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This brings me to my real point, to wit, that we mistake the Cross when we define it as a kind of suffering from which we are excluded because Christ suffers there God’s judgment we deserve and from which we are freed. When we read his suffering this way we place the Cross out of the reach of participation, for a Cross which is divine judgment poured out is not a Cross we can carry – but we are called to carry it. I’m not sure Paul could be any more explicit; the Cross isn’t Christ dying instead of us (however legitimately talk of ‘substitution’ may expresses a perspective on what’s happening), it is Christ dying ahead of us. Christ showing us how to die, not how to avoid it; how to know God’s love in the midst of the world’s rejection of you, and also how to suffer redemptively as a victim of the world’s violence for the sake of its salvation (as Paul also understood his suffering). Rather than being a place of godforsakenness and estrangement (except so far as the world considers the violence they do to us evidence of our godforsakenness), the Cross is where all estranging narratives, including narratives of the Cross as estrangement (which are the vast majority of Evangelical readings of the Cross), are exposed as false precisely because they do not offer us a suffering we can participate in, a death to which we must conform.

Returning to Ps 44 then. The amazing thing about the author’s perspective is that he does not reason from his suffering, based on the promises of Deut 28, that something is wrong with God or wrong with the covenant. He views his sufferings as a participation in God’s rejection by the world. And as I say, that is an amazing perspective to have given the author’s location in the progression of Israel’s faith and worldview. He sees that it is for God’s sake that he suffers, and Paul sees that the psalmist perceives this. So what Israel experiences in Ps 44 constitutes a prequel, a prophetic anticipation, of the Cross and our continued participation in it. They are the same species of scapegoat suffering. Christ could as easily have quoted from Ps 44 as from Ps 22 as he hung on the Cross then. Hence he warned that “if they persecuted me, they will persecute you” (Jn 15.20) and that we “will be hated by everyone on my account” (Mt 10.22). And so it is “on your account” or “for you sake,” O God, that we face death all day long.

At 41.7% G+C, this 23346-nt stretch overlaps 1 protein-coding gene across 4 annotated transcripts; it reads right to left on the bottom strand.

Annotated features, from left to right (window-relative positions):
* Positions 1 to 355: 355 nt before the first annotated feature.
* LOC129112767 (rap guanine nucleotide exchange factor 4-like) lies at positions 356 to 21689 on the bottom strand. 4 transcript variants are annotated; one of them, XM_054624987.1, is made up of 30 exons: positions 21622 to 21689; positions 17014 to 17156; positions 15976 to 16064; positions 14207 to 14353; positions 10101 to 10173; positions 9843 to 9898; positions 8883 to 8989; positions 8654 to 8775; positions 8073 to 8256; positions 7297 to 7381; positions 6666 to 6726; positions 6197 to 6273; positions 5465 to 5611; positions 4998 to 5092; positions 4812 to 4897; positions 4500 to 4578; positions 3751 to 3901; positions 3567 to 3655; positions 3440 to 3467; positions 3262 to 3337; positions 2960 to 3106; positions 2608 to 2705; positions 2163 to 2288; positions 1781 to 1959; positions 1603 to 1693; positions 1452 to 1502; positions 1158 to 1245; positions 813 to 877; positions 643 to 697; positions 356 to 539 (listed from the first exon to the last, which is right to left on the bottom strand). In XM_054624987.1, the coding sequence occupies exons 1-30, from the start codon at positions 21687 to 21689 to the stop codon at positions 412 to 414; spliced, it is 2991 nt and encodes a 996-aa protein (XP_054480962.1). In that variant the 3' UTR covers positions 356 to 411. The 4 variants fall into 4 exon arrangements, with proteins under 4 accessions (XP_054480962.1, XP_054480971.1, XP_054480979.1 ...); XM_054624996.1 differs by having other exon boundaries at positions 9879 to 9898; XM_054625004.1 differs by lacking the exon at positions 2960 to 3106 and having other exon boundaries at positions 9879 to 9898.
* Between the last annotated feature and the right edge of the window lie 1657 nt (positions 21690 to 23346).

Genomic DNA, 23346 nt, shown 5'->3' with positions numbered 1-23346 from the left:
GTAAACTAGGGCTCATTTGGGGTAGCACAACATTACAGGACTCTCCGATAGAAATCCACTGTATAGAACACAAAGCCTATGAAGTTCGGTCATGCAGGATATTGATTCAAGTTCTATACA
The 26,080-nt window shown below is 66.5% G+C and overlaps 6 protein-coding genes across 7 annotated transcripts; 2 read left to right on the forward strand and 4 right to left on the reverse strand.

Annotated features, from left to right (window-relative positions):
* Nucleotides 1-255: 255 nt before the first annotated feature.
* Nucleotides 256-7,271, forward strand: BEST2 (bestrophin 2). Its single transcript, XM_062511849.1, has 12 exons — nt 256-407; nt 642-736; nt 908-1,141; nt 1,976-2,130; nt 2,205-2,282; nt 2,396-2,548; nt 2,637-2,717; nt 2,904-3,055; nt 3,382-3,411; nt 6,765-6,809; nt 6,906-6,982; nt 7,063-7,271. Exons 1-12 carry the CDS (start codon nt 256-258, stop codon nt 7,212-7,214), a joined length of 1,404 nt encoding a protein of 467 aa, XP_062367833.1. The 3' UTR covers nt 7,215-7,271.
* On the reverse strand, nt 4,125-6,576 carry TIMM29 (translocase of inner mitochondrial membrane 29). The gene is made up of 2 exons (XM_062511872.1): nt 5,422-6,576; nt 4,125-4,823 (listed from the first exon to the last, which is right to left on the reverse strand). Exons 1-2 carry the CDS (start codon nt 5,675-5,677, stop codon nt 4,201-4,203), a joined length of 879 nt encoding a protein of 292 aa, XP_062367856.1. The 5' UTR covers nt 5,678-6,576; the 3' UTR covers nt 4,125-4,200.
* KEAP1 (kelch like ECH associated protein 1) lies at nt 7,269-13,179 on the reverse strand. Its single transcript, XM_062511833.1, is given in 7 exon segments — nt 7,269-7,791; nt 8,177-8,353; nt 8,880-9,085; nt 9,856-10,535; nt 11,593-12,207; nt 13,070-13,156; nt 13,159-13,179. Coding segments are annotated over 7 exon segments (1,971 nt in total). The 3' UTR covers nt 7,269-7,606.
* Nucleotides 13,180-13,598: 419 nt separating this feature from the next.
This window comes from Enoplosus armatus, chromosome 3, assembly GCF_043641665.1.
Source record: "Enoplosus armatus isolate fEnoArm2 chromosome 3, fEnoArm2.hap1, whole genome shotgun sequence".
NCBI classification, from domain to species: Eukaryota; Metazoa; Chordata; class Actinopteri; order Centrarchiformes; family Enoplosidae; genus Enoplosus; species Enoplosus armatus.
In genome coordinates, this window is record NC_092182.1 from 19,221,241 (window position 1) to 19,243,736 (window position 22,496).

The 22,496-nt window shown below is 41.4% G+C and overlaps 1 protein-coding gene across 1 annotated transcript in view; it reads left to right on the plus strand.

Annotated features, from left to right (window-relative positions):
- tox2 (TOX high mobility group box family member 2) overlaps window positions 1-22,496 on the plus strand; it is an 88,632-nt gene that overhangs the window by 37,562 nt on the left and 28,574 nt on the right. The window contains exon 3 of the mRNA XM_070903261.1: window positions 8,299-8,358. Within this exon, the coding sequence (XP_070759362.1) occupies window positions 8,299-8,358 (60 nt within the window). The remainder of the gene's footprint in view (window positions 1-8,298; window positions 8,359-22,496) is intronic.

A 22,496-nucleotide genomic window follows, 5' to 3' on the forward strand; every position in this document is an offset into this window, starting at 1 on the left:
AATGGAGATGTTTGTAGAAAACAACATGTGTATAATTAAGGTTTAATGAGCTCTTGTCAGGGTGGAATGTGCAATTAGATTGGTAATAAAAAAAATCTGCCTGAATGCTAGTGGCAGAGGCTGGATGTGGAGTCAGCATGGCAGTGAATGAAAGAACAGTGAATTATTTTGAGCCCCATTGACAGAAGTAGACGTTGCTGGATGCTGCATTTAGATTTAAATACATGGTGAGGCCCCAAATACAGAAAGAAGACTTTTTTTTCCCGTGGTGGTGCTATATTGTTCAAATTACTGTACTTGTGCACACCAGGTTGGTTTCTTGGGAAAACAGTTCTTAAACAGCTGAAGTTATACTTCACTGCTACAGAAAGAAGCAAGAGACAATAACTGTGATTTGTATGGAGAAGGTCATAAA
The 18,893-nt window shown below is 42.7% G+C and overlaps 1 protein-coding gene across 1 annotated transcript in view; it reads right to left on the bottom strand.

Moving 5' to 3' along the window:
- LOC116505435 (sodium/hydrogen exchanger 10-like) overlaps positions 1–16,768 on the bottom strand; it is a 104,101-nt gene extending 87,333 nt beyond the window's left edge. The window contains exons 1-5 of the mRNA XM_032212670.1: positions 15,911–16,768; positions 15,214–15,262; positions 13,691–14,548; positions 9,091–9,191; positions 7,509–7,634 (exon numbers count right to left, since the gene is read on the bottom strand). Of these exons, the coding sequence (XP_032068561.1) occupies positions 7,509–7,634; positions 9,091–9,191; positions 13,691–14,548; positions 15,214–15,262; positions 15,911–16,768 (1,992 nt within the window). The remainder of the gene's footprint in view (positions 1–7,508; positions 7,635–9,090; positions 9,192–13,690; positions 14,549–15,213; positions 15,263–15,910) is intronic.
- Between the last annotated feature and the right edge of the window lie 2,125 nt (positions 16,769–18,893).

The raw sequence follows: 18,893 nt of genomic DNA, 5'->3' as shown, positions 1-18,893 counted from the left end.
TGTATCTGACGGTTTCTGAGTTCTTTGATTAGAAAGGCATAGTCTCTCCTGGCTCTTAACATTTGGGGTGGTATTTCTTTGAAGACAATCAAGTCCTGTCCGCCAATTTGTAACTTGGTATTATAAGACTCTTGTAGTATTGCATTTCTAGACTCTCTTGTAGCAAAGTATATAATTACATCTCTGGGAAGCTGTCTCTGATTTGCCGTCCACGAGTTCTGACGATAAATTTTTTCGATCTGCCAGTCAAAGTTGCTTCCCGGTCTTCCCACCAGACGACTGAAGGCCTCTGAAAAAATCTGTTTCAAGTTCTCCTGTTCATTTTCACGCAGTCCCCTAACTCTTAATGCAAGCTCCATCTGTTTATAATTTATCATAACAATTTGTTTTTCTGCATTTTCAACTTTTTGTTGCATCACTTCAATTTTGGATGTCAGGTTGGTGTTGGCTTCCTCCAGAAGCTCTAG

God on Antiques Roadshow

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For this reason I kneel before the Father, from whom every family in heaven and on earth derives its name. I pray that out of his glorious riches he may strengthen you with power through his Spirit in your inner being, so that Christ may dwell in your hearts through faith. And I pray that you, being rooted and established in love, may have power, together with all the Lord’s holy people, to grasp how wide and long and high and deep is the love of Christ, and to know this love that surpasses knowledge — that you may be filled to the measure of all the fullness of God. Now to him who is able to do immeasurably more than all we ask or imagine, according to his power that is at work within us, to him be glory in the church and in Christ Jesus throughout all generations, for ever and ever! Amen. (Eph 3.14-21)

My wife and I enjoy watching Antiques Roadshow on TV. The show moves around from city to city, and at each public gathering people are invited to bring in items they think are valuable. People bring in all sorts of items—furniture, old paintings, pottery, jewelry, old posters, civil war trinkets, and much more. Experts in the relevant fields do the appraising. Some bring in things they’re sure must be valuable and are disappointed when they find out their item is a worthless fake. Others bring in things they’ve had in their family for generations, things stuffed in boxes in the attic, or items picked up unsuspectingly at a garage sale, only to discover that what they thought was of little or no value is worth a small fortune. There’s always that moment when the owners are told the true value of what they possess. The reactions are priceless.

I’ve included one of my favorites for you to enjoy:

_________________________________

Some of us are in possession of treasures we don’t appreciate
because we don’t perceive their value. Others of us are holding onto
things we think are valuable but which in fact are worthless.

There is a crisis of faith within the Church today, and it’s a crisis of value perception. I’m not talking about the failure of some Christians to enlist in the culture wars over ‘traditional values’, like getting prayer back in schools, legislating the traditional understandings of gender and marriage, reversing Roe-v-Wade on abortion, or protecting the Church’s tax-exempt status. No, I’m talking about committed Christians who live their faith without the transforming experience Paul describes here in his prayer, a vision of the true value of things – the infinite value of God at the heart of all things, and then the immeasurable value to God of all creatures.

If there’s an ‘Antiques Roadshow’ moment in the NT, it’s the short letter to the Ephesians. In this letter (and let’s assume Paul is the author for now), Paul is like the expert appraiser pointing out the rare gifts that define our faith, as if saying “Notice this about your salvation,” “Now check this out,” or “Look at what’s over here” in an attempt to open our eyes to the treasures we possess in Christ, to the treasures that we are in Christ.